The impact of high-speed versus low-speed isokinetic training on functional performance measures in elderly women ages 61--75
Date of Award
Doctor of Philosophy (Ph.D.)
First Committee Member
Sara J. Czaja - Committee Chair
Second Committee Member
Joseph F. Signorile - Committee Member
The purpose of this study was to compare the impact of high-speed (HS) versus low-speed (LS) isokinetic training on functional performance measures in women ages 61--75. Twenty-four healthy, free living, women were randomly assigned to a HS (n = 9), LS (n = 8) or control (C; n = 7) group. The subjects performed isokinetic knee extension and flexion, and ankle dorsiflexion and plantar flexion exercises bilaterally on a Biodex dynamometer. The HS group exercised the knee at 270°/s and the ankle at 180 °/s the LS group exercised the knee and ankle at 60°/s; the C group was given an active-assisted stretching program. The subjects trained three times a week for 12 weeks. Isokinetic testing for peak torque (PT) and average power (AP) was performed at 60°/s, 180°/s and 300°/s on a Biodex dynamometer. The functional measures included agility, anaerobic power, functional reach, gait speed, small object lifting, and a 5-repetition stand-up test. All measures were taken pre and post-training.Results indicated a significant time x condition x test speed interaction for knee extension PT (p < .01). Contrasts set up a priori indicated no significant differences among conditions at 60°/s, a superior improvement in PT for the HS versus LS and C at 180°/s and greater improvements in the HS versus the C condition at 300°/s. Although not significant, the trend for AP was similar to that of PT.Significant treatment x time interactions were detected for functional reach (p < .005), gait speed (p < .04), and small object lift (p < .05). Contrasts set up a priori indicated that HS made superior improvements in functional reach compared to LS and C. LS showed superior gains compared to HS and C in small object lift, and C made superior gains over the LS, but not HS, in gait speed.These results indicate the need to apply specific training stimuli to address the multi-dimensional functional needs of this population. Therefore, designing a training program that addresses each functional need may provide the optimal method for addressing the functional needs of an older population to improve performance of activities of daily living and increase independence.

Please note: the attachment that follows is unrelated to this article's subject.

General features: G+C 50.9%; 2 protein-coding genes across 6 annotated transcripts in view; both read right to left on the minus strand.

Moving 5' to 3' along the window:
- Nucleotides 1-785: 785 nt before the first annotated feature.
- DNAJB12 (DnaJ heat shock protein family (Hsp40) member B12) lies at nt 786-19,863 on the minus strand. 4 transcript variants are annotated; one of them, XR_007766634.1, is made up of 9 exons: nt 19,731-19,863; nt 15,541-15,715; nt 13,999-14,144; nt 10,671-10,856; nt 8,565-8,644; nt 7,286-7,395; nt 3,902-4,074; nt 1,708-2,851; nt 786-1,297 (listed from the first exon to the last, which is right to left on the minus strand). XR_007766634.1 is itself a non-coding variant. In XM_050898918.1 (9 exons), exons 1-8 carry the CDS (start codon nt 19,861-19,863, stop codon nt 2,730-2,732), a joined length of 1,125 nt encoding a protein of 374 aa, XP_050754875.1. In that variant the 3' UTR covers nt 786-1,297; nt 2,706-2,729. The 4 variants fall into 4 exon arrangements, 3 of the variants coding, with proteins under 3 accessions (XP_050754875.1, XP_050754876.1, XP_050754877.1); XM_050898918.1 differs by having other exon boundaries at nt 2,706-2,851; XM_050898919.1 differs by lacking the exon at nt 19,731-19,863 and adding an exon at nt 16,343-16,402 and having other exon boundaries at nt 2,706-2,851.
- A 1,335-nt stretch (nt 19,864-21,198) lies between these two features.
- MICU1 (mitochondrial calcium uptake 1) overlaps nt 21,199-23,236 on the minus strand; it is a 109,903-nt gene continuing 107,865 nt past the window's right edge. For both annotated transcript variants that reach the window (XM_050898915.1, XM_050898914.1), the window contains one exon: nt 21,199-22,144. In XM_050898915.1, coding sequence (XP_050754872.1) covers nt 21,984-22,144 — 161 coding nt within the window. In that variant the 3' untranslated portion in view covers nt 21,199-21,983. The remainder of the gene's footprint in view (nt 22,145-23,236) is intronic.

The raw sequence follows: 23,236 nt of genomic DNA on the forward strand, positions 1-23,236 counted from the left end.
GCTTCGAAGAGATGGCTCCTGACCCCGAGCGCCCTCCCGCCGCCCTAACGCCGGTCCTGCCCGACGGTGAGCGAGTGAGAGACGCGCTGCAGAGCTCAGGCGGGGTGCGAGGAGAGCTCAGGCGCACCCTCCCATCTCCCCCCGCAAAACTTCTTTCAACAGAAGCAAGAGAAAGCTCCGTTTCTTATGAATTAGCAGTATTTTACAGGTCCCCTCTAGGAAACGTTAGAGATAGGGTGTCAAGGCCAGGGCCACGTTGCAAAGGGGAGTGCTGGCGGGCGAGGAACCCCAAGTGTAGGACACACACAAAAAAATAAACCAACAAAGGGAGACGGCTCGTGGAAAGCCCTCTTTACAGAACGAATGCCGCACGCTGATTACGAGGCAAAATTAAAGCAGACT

Gerontology; Health Sciences, Rehabilitation and Therapy; Women's Studies; Health Sciences, Recreation
Carmel, Michelle Paige, "The impact of high-speed versus low-speed isokinetic training on functional performance measures in elderly women ages 61--75" (2000). Dissertations from ProQuest. 1702.